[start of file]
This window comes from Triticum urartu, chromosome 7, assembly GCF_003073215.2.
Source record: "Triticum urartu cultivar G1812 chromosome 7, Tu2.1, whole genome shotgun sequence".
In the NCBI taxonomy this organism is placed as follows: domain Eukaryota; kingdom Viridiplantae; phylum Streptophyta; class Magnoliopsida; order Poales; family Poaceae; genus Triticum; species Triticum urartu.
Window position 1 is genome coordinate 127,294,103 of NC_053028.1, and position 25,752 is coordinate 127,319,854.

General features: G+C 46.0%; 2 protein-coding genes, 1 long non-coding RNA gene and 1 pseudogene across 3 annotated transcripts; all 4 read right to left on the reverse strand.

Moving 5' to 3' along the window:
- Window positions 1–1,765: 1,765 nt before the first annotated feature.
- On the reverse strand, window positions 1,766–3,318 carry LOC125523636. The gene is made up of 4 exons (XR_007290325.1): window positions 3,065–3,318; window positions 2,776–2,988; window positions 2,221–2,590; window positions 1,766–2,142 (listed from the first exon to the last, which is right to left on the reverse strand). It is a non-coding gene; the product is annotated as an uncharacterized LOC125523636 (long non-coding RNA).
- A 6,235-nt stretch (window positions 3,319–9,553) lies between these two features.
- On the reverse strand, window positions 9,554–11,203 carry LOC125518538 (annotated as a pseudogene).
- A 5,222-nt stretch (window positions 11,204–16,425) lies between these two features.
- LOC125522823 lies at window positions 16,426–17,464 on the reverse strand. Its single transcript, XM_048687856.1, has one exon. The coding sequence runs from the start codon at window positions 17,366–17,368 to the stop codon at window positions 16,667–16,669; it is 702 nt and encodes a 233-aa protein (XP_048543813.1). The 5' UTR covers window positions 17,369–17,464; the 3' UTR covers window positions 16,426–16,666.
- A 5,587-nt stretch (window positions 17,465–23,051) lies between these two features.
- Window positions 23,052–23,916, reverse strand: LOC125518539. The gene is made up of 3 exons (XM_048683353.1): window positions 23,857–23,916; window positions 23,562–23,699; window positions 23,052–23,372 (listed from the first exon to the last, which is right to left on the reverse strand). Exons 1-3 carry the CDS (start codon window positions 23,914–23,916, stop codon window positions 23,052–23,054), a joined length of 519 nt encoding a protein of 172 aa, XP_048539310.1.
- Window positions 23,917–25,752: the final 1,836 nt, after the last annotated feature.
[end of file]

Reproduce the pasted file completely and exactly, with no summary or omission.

This window comes from Triticum urartu, chromosome 7, assembly GCF_003073215.2.
Source record: "Triticum urartu cultivar G1812 chromosome 7, Tu2.1, whole genome shotgun sequence".
In the NCBI taxonomy this organism is placed as follows: domain Eukaryota; kingdom Viridiplantae; phylum Streptophyta; class Magnoliopsida; order Poales; family Poaceae; genus Triticum; species Triticum urartu.
Window position 1 is genome coordinate 127,294,103 of NC_053028.1, and position 25,752 is coordinate 127,319,854.

General features: G+C 46.0%; 2 protein-coding genes, 1 long non-coding RNA gene and 1 pseudogene across 3 annotated transcripts; all 4 read right to left on the reverse strand.

Moving 5' to 3' along the window:
- Window positions 1–1,765: 1,765 nt before the first annotated feature.
- On the reverse strand, window positions 1,766–3,318 carry LOC125523636. The gene is made up of 4 exons (XR_007290325.1): window positions 3,065–3,318; window positions 2,776–2,988; window positions 2,221–2,590; window positions 1,766–2,142 (listed from the first exon to the last, which is right to left on the reverse strand). It is a non-coding gene; the product is annotated as an uncharacterized LOC125523636 (long non-coding RNA).
- A 6,235-nt stretch (window positions 3,319–9,553) lies between these two features.
- On the reverse strand, window positions 9,554–11,203 carry LOC125518538 (annotated as a pseudogene).
- A 5,222-nt stretch (window positions 11,204–16,425) lies between these two features.
- LOC125522823 lies at window positions 16,426–17,464 on the reverse strand. Its single transcript, XM_048687856.1, has one exon. The coding sequence runs from the start codon at window positions 17,366–17,368 to the stop codon at window positions 16,667–16,669; it is 702 nt and encodes a 233-aa protein (XP_048543813.1). The 5' UTR covers window positions 17,369–17,464; the 3' UTR covers window positions 16,426–16,666.
- A 5,587-nt stretch (window positions 17,465–23,051) lies between these two features.
- Window positions 23,052–23,916, reverse strand: LOC125518539. The gene is made up of 3 exons (XM_048683353.1): window positions 23,857–23,916; window positions 23,562–23,699; window positions 23,052–23,372 (listed from the first exon to the last, which is right to left on the reverse strand). Exons 1-3 carry the CDS (start codon window positions 23,914–23,916, stop codon window positions 23,052–23,054), a joined length of 519 nt encoding a protein of 172 aa, XP_048539310.1.
- Window positions 23,917–25,752: the final 1,836 nt, after the last annotated feature.